• \$\begingroup\$ Closely related. Kinda opposite task, but I think there are certainly overlapping techniques around reinterpreting a bit pattern from one type to another. \$\endgroup\$
    – Bubbler
    Commented Sep 22, 2022 at 0:22
  • \$\begingroup\$ I don't quite understand what this challenge is asking for. Are we supposed to reinterpret the integer as a float? \$\endgroup\$
    – pigrammer
    Commented Oct 2, 2022 at 21:51
  • \$\begingroup\$ @pigrammer yes. \$\endgroup\$
    – zoomlogo
    Commented Oct 3, 2022 at 3:42
  • \$\begingroup\$ @solid.py shouldn't all the digits be accurate, because there is no floating point conversion error when you are reinterpreting an integer as a float \$\endgroup\$
    – zoomlogo
    Commented Oct 9, 2022 at 10:33
  • \$\begingroup\$ @solid.py 1/2 + 1/4 + 1/8 + ... should be accurately stored, because, well it can be accurately represented by IEEE754, which is supported by most languages... \$\endgroup\$
    – zoomlogo
    Commented Oct 10, 2022 at 15:51
3
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Hexadecimal -> Binary Art

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8
  • \$\begingroup\$ Is 10000001 actually 81? A simple web search shows 81 is 1010001 \$\endgroup\$ Commented Sep 30, 2022 at 9:38
  • \$\begingroup\$ -1 because of that \$\endgroup\$ Commented Sep 30, 2022 at 9:39
  • \$\begingroup\$ @py3programmer Since hexadecimal is in base sixteen, hexadecimal 81 is 10000001. \$\endgroup\$
    – Aiden4
    Commented Sep 30, 2022 at 14:27
  • \$\begingroup\$ @py3programmer no. Hexadecimal is base 16. I've edited the post so you can remove your downvote. \$\endgroup\$
    – The Thonnu
    Commented Sep 30, 2022 at 14:30
  • \$\begingroup\$ There's a different way to calculate binary numbers in base 16? I didn't know that. \$\endgroup\$ Commented Oct 1, 2022 at 2:46
  • 1
    \$\begingroup\$ @py3programmer 81 in base 16 isn't the same as 81 in base 10, the same way that, e.g. 10 in binary is not equal to 10 in decimal. 81 in base 16 is 8*16+1 = 129 in decimal, which is indeed 10000001 in binary. \$\endgroup\$ Commented Oct 2, 2022 at 18:59
  • \$\begingroup\$ Since 16 is a power of 2, you can also convert each character individually into binary then concatenate -- 8 -> 1000, 1 -> 0001, 81 -> 10000001. \$\endgroup\$ Commented Oct 2, 2022 at 19:18
  • \$\begingroup\$ Yeah, I get you. I was think more in Python terms, bin(81) instead of bin(0x81) \$\endgroup\$ Commented Oct 3, 2022 at 3:58
3
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Find a word in the dictionary of all possible words

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3
  • \$\begingroup\$ Can input use strings? (e.g. 123 and 231 for your example) \$\endgroup\$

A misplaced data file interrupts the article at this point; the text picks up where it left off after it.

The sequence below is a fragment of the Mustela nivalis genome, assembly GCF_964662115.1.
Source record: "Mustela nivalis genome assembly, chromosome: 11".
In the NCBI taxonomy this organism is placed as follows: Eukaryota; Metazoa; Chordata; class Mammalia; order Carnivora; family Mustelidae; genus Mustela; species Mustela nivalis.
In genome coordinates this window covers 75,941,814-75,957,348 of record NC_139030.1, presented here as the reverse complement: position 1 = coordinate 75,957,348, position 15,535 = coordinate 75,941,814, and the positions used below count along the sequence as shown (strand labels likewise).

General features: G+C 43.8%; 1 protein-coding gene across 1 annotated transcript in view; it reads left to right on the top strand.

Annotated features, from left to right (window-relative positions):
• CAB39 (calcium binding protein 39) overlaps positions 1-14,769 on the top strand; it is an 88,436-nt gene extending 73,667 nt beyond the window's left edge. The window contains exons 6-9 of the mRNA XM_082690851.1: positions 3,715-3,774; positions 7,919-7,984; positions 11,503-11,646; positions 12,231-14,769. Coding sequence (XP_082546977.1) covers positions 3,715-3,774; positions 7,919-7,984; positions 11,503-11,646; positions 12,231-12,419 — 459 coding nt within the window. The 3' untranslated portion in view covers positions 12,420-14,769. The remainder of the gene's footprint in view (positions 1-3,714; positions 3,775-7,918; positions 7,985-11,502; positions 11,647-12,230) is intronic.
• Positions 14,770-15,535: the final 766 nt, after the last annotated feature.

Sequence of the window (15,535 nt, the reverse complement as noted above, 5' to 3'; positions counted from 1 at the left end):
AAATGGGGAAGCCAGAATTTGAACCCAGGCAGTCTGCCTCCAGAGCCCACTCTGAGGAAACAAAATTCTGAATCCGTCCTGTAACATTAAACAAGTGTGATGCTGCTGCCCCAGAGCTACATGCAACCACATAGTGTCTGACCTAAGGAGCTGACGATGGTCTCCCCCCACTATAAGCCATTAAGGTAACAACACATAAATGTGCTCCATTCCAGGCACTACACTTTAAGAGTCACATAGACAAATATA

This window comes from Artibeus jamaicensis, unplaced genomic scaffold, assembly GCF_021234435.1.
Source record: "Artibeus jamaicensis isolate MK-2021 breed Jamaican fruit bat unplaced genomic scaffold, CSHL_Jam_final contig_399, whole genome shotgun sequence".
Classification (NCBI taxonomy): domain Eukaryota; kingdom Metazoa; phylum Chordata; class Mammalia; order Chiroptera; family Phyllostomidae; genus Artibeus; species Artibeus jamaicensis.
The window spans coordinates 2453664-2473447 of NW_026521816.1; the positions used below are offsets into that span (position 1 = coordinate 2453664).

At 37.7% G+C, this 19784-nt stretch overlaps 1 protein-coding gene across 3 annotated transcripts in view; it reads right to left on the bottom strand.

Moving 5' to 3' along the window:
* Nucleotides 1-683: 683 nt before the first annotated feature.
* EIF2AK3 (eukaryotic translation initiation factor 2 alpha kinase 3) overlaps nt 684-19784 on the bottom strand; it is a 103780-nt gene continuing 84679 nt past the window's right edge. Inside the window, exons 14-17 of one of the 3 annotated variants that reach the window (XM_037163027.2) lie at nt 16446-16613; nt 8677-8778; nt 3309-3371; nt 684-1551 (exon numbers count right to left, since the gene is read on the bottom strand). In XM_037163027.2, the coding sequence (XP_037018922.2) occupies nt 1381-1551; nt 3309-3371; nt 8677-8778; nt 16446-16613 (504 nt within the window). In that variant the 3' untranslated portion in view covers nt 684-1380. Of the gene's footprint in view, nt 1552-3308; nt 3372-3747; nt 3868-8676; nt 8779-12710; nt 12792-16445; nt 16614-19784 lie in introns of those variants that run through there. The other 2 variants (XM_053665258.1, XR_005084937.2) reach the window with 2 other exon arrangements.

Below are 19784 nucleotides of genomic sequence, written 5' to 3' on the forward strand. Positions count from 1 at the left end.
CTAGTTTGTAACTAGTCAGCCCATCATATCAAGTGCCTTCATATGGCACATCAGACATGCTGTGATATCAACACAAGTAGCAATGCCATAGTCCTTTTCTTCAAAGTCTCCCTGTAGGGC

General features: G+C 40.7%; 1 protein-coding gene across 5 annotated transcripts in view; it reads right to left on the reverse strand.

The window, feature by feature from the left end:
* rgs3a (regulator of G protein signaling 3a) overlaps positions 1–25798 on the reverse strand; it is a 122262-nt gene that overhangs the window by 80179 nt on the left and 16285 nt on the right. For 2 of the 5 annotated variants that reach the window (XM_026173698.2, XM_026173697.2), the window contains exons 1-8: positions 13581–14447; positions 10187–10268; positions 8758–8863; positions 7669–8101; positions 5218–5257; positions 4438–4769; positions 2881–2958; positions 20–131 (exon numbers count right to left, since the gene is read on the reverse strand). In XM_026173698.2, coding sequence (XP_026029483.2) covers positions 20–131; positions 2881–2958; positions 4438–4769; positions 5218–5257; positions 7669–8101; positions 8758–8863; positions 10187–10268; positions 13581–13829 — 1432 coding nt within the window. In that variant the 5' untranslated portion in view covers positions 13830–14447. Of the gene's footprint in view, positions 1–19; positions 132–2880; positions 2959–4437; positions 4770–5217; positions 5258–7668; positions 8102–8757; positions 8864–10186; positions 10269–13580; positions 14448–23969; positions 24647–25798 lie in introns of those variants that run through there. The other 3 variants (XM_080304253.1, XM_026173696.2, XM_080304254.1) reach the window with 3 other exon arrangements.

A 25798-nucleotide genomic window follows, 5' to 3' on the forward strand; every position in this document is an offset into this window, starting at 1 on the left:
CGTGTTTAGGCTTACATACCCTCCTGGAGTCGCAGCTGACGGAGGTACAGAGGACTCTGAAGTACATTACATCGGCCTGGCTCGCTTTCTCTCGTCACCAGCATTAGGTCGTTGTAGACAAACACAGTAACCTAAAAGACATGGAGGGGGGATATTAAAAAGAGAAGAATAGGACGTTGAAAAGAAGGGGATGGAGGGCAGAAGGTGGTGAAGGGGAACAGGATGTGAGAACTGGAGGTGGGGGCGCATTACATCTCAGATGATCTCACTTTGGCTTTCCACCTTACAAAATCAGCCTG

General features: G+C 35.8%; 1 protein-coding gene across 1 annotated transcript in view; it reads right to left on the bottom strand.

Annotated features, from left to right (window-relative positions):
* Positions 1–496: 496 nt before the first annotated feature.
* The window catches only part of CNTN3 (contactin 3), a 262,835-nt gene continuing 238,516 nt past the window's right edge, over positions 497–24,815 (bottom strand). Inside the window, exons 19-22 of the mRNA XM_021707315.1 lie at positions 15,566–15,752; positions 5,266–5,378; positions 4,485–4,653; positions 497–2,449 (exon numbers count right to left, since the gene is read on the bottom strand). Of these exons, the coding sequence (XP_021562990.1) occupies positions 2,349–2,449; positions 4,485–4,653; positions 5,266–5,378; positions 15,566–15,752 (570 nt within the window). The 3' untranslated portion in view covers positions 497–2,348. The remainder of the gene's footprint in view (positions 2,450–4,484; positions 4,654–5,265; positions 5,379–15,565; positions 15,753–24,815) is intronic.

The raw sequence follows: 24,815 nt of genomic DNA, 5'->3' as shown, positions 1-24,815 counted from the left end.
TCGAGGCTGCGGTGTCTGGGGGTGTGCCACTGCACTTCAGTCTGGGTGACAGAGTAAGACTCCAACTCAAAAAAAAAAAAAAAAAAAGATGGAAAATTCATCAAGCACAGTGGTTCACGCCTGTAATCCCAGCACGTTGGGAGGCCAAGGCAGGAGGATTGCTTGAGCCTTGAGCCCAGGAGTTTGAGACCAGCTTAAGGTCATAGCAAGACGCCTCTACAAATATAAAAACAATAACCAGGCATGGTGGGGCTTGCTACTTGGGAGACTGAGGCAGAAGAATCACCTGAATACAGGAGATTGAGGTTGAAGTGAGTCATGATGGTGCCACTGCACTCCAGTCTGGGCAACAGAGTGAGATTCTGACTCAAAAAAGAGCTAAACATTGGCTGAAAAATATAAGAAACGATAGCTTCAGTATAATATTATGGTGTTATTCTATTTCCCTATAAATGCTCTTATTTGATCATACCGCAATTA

– pigrammer
    Commented Oct 2, 2022 at 21:47
  • \$\begingroup\$ @pigrammer that's a default input method and thus should be fune \$\endgroup\$
    – Aiden4
    Commented Oct 2, 2022 at 22:00
  • \$\begingroup\$ @solid.py that should be fine so long as tuples of arbitrary length can be handled \$\endgroup\$
    – Aiden4
    Commented Oct 4, 2022 at 19:19
3
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Generate QR code from string

I'm surprised to have not seen anyone doing this particular challenge yet.

The challenge is simple: Take input as a string, your task is to turn it into a QR code.

This challenege originally requires outputting to an image (or any graphical output), but to relax the restrictions down, you only need to output the result as a matrix (or a 2D array). A binary string (with splits between) is also acceptable.

And for sake of simplicity, you will only need to output a 25x25 QR code image (which is the most popular QR code size, I believe). For the input Version 2, the image should look like this:

Version 2 QR code on Wikipedia

You may not need to handle empty strings.

Standard loopholes are forbidden.

More resources

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13
  • \$\begingroup\$ Can we output as a binary string \$\endgroup\$ Commented Oct 9, 2022 at 9:28
  • \$\begingroup\$ @py3programmer No, the output string must be full, correct image data. If you are using a binary string to later be used with metadata to output to a, say bitmap file, then yes, you can. \$\endgroup\$
    – oeuf
    Commented Oct 9, 2022 at 10:06
  • \$\begingroup\$ You may consider turning this into a binary-matrix challenge instead. It would be easier to test on TIO and the like. \$\endgroup\$
    – Arnauld
    Commented Oct 9, 2022 at 21:02
  • \$\begingroup\$ Also, it would need to be significantly more specified. Which version of QR code? Which kind of data? With which error correction level? (Challenges are supposed to be self-contained. So, ideally, the full algorithm should be explained.) \$\endgroup\$